I attended the CPG Delivering Outstanding care in an Age of Austerity Conference in July as was very interested in Colin Child’s presentation regarding a client who over a period of time had received a phenomenal number of assessments, which clearly showed that none of the Organisations were communicating with each other. We asked for mum to be assessed as it was clear to me that something had changed, so over the next 10 days mum had 4 assessments. I stood outside the room on one of these occasions when mum told a wonderful story, of how life was and how she was coping, which I kept thinking surely they will see this isn’t true, but I wasn’t convinced they would. So at the end of the meeting, when I joined them in the room, I thrust the diary into the hands of the professional and asked, ‘Would you like to see what life is actually like’. It was read but nothing was reported or changed.
I have found that any meetings with professionals have distressed mum. Whilst I understand she is required to be present, it doesn’t allow family to be honest, as we want to protect her feelings. So we end up talking in a code and ‘hoping’ that the message we are trying to get across makes it. So much information is lost in communication.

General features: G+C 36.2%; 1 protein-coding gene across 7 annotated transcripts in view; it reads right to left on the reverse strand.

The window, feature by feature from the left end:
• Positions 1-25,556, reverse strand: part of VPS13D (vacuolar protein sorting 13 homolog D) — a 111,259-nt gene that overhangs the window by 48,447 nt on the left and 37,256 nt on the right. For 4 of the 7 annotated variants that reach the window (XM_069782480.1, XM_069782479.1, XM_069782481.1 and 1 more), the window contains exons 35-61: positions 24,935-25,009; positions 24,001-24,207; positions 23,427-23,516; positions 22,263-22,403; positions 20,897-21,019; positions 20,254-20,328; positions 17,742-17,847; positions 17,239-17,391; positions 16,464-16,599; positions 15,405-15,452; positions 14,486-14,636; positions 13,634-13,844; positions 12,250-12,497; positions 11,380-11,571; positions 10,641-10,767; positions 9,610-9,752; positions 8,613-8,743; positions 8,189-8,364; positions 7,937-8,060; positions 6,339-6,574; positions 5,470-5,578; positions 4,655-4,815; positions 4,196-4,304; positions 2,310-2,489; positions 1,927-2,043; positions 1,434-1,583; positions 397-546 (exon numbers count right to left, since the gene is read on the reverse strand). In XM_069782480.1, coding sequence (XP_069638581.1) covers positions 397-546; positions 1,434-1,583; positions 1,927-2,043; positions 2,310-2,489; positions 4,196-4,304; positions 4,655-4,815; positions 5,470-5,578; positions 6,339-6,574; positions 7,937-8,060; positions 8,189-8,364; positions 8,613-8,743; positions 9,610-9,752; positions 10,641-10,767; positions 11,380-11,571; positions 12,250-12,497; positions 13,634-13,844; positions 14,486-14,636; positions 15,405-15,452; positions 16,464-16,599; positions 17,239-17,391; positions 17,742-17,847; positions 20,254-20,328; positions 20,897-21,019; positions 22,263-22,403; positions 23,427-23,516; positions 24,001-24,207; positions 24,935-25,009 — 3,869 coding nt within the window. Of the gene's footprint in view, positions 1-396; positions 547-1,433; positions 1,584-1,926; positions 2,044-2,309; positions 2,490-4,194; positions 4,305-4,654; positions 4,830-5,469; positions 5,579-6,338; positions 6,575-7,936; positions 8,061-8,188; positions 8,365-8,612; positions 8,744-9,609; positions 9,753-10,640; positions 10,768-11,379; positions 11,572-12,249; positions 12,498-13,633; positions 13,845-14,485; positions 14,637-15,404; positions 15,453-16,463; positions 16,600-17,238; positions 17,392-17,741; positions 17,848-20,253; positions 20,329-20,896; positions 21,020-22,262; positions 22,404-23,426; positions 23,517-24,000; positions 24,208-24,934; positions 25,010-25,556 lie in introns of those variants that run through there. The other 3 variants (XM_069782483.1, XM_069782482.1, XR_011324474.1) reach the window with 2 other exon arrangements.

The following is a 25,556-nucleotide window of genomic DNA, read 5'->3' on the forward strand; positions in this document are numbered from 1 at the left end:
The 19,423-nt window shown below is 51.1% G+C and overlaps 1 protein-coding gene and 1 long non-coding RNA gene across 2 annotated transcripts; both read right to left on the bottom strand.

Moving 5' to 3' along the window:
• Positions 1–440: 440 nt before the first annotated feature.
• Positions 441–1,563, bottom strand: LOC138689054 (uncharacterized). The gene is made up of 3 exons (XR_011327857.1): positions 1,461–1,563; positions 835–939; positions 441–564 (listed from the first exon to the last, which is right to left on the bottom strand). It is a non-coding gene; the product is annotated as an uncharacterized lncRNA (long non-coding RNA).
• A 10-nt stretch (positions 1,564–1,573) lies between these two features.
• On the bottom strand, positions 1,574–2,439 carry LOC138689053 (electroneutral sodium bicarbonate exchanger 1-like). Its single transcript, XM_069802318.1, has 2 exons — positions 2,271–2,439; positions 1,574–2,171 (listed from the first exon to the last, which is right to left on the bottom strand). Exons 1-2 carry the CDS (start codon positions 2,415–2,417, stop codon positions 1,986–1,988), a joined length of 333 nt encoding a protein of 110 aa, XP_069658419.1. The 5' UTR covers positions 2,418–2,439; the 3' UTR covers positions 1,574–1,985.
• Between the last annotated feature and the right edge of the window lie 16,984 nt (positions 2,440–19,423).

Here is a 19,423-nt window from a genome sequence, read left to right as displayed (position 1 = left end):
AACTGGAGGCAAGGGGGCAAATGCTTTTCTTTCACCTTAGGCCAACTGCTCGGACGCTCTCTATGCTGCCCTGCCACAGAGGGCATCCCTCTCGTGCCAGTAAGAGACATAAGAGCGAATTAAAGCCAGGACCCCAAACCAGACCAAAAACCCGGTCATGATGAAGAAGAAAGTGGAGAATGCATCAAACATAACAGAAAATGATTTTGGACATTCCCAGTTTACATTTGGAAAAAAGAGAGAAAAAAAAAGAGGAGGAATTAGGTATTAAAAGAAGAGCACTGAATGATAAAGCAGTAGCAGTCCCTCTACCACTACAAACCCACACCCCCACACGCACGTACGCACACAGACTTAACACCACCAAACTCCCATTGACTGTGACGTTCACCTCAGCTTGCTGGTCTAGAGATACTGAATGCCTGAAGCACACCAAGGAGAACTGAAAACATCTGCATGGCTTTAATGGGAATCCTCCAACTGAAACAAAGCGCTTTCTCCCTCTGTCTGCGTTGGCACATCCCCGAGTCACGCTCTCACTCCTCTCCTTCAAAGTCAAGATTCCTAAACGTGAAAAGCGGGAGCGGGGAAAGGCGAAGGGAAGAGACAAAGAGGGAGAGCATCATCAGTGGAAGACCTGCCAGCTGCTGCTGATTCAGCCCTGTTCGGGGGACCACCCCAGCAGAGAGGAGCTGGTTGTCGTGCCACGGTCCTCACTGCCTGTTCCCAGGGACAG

The day before the penultimate assessment, it had been a particularly difficult time for mum, as she was holding her head and crying for it to stop. Mum was with us constantly, as she couldn’t bear being on her own, said ‘I think I would be better in a home, so nurses could help me when my head hurts’. When mum is distressed she pulls at her head, like she can claw her brain.
My brother rang me at the end of the meeting with Social Services, outlining the discussions and informed me that it was agreed that mum would now go into a home, as in his view, the impact of supporting mum to remain independent was not sustainable to me and my family. I knew he was right but it didn’t change the fact that I felt like my heart had been ripped out as I was sat at my desk with my manager and friend, providing support, as I tried to stifle my gut wrenching sobs. I know it is the right thing but I truly can’t believe how quickly we have reached this point from diagnosis.